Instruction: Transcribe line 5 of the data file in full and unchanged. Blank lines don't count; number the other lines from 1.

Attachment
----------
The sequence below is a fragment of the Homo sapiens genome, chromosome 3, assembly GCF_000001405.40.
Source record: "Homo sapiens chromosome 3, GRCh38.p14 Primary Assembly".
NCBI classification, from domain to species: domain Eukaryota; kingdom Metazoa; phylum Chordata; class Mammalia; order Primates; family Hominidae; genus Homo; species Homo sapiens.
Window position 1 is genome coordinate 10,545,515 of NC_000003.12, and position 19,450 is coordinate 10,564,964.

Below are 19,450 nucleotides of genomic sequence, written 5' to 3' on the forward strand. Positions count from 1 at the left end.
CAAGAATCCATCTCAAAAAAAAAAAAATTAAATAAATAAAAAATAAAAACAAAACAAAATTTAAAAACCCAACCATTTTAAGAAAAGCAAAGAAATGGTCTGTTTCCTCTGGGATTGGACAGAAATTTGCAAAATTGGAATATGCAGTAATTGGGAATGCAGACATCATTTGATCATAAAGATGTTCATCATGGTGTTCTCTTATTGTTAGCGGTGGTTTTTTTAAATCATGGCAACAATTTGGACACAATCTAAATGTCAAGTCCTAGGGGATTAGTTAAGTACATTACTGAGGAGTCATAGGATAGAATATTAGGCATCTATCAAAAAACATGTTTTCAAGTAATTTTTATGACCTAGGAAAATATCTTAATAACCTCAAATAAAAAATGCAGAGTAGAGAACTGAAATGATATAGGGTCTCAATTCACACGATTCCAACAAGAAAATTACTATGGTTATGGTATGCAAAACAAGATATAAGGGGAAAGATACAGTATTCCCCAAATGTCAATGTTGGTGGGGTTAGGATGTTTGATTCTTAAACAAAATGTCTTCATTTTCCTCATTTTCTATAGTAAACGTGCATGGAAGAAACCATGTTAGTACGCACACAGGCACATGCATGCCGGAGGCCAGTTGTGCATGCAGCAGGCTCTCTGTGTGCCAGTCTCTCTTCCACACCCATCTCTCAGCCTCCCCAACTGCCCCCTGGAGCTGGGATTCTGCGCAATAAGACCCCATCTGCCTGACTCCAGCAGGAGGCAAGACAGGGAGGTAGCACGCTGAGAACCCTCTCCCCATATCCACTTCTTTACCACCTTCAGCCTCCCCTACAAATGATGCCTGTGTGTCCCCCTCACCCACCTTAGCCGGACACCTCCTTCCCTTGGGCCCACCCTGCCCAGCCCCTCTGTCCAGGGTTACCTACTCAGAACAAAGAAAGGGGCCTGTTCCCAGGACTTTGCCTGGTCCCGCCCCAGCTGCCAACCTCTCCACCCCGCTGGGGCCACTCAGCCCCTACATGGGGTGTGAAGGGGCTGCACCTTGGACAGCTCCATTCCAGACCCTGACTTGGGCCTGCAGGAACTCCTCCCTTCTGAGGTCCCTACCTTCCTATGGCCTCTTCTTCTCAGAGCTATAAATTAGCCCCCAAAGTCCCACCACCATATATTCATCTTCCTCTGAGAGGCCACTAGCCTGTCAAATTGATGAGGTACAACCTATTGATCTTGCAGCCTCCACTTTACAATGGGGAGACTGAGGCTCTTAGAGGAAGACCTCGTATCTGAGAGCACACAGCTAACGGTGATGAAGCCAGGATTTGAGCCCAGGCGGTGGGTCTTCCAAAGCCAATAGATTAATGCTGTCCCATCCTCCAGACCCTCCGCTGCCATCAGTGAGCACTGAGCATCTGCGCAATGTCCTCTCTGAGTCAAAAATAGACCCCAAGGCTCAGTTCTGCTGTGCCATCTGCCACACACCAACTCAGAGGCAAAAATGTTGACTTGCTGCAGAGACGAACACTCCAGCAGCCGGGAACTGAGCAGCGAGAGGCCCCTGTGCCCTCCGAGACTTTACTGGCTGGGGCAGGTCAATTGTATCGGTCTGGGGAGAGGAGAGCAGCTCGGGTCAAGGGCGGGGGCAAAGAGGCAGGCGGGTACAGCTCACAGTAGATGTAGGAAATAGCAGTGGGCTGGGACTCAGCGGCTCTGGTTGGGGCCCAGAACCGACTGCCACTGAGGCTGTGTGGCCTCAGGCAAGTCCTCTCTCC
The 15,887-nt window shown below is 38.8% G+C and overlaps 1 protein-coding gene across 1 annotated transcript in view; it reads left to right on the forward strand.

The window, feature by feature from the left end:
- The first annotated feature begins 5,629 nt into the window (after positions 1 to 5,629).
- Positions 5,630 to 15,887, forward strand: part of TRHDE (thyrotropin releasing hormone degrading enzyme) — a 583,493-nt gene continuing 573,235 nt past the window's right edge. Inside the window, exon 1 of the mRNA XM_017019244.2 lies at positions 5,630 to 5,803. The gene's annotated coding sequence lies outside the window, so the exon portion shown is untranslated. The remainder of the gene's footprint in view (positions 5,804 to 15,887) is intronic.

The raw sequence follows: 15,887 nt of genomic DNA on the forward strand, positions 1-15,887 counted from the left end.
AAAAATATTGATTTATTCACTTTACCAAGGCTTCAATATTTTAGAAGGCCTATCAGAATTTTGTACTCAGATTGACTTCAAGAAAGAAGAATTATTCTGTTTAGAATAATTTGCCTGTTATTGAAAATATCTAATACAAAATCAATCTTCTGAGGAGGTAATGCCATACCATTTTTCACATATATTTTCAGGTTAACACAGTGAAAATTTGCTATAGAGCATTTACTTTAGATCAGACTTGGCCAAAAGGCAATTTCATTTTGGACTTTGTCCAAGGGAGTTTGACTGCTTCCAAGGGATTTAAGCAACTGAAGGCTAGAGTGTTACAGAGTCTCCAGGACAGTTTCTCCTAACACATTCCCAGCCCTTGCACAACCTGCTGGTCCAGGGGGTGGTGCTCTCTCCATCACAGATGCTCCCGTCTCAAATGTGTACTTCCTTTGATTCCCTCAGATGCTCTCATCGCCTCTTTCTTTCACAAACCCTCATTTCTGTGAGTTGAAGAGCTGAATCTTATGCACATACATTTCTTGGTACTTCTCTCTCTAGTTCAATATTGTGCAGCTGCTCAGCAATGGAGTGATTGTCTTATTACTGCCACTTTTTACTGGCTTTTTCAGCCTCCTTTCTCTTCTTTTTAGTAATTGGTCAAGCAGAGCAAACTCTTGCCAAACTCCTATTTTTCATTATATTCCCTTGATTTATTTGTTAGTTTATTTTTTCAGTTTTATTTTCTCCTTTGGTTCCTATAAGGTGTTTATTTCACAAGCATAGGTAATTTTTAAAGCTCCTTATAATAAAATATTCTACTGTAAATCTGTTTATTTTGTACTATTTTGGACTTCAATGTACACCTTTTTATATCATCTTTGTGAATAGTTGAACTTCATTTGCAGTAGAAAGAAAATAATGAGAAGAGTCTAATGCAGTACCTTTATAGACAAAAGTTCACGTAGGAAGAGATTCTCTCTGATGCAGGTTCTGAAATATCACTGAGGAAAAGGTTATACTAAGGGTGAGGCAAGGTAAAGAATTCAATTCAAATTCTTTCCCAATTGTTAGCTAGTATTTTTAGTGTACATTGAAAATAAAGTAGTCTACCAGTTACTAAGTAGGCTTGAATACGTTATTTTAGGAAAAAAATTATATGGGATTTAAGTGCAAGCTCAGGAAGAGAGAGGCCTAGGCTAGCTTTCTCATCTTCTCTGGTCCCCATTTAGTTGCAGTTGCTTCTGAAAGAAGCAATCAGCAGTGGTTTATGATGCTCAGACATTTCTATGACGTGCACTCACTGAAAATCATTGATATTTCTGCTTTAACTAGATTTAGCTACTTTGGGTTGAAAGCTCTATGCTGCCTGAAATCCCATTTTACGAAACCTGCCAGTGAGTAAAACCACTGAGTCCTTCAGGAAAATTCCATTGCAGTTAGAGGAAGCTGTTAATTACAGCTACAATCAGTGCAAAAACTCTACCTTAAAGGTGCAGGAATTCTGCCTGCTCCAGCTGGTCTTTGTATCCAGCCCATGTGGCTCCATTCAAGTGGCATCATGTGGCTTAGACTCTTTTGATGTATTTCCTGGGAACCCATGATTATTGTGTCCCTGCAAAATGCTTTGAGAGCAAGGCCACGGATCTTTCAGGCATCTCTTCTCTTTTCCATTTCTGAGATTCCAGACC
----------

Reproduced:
Below are 19,450 nucleotides of genomic sequence, written 5' to 3' on the forward strand. Positions count from 1 at the left end.